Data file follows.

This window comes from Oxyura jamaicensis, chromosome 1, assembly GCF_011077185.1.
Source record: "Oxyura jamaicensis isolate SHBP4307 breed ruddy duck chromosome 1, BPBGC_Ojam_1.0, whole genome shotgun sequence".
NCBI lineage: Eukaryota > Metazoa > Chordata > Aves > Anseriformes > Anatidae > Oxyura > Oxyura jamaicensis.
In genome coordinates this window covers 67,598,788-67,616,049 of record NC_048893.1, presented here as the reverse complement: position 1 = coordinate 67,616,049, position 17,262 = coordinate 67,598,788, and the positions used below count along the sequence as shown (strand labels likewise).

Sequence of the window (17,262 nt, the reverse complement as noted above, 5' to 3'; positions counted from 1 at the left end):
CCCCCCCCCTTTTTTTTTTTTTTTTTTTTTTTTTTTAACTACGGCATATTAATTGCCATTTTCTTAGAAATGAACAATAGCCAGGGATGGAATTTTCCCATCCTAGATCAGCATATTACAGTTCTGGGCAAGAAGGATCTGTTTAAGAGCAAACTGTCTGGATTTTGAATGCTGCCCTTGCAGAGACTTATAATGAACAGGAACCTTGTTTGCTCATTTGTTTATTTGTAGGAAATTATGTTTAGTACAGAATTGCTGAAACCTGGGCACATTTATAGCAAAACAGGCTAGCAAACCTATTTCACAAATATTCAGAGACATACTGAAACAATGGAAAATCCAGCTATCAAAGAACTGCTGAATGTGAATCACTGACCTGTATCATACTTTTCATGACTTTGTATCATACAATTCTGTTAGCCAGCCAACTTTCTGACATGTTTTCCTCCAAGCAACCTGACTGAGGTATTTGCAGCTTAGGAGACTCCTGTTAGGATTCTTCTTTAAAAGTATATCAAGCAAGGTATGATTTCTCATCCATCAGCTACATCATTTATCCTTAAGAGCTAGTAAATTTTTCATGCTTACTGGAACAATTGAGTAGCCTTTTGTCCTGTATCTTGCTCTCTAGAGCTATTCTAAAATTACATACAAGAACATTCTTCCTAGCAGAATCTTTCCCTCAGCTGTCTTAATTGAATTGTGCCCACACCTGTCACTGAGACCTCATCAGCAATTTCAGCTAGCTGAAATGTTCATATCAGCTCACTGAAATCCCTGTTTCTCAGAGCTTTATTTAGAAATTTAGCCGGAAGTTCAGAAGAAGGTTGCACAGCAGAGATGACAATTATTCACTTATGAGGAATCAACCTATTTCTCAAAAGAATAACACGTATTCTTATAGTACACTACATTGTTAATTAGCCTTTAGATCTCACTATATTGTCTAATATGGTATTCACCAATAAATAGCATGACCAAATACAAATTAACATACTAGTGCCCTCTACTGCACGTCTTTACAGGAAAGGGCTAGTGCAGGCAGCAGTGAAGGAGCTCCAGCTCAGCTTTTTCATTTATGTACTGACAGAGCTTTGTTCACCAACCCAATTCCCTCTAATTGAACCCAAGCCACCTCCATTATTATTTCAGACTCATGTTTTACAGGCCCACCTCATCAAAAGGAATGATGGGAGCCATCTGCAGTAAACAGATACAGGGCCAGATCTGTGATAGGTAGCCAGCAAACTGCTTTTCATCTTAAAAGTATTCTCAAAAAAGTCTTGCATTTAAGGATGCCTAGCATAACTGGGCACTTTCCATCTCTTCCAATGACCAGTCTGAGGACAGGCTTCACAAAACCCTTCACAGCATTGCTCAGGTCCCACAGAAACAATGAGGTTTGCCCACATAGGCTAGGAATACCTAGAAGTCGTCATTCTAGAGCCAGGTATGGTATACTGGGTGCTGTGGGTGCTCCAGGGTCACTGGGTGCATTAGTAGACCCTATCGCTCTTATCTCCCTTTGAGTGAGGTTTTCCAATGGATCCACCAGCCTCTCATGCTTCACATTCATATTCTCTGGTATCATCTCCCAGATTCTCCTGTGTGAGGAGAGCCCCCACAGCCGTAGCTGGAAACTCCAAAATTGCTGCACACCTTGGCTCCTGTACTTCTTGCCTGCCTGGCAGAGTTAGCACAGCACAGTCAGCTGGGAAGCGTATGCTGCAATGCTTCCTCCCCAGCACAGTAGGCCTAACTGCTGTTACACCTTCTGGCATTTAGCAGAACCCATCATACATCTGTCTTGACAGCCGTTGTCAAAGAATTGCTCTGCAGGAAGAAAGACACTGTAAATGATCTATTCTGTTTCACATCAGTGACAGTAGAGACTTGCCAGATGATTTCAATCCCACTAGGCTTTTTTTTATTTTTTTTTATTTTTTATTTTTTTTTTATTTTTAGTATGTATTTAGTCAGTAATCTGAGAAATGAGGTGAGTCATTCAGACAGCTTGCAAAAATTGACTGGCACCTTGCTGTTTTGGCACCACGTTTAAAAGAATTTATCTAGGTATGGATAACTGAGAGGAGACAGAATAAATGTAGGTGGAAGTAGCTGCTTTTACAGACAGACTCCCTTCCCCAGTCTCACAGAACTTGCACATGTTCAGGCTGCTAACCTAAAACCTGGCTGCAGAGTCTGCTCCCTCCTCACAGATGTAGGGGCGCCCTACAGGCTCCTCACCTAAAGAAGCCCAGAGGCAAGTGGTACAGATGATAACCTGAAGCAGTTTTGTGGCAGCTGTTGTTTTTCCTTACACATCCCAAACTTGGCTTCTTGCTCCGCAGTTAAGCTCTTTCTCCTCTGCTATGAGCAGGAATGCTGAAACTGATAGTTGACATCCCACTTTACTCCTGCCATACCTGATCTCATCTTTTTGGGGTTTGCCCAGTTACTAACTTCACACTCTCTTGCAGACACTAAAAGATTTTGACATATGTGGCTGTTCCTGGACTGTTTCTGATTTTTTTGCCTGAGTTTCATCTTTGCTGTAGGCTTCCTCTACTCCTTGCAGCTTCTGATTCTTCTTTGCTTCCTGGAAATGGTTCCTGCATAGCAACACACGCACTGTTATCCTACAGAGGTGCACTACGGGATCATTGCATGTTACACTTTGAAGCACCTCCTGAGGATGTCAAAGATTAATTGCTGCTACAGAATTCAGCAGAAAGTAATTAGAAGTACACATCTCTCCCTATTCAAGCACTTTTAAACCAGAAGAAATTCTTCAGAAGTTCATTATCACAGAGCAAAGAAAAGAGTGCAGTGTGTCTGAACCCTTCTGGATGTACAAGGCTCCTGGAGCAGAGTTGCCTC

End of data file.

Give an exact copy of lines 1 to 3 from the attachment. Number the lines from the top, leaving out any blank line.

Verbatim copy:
This window comes from Oxyura jamaicensis, chromosome 1, assembly GCF_011077185.1.
Source record: "Oxyura jamaicensis isolate SHBP4307 breed ruddy duck chromosome 1, BPBGC_Ojam_1.0, whole genome shotgun sequence".
NCBI lineage: Eukaryota > Metazoa > Chordata > Aves > Anseriformes > Anatidae > Oxyura > Oxyura jamaicensis.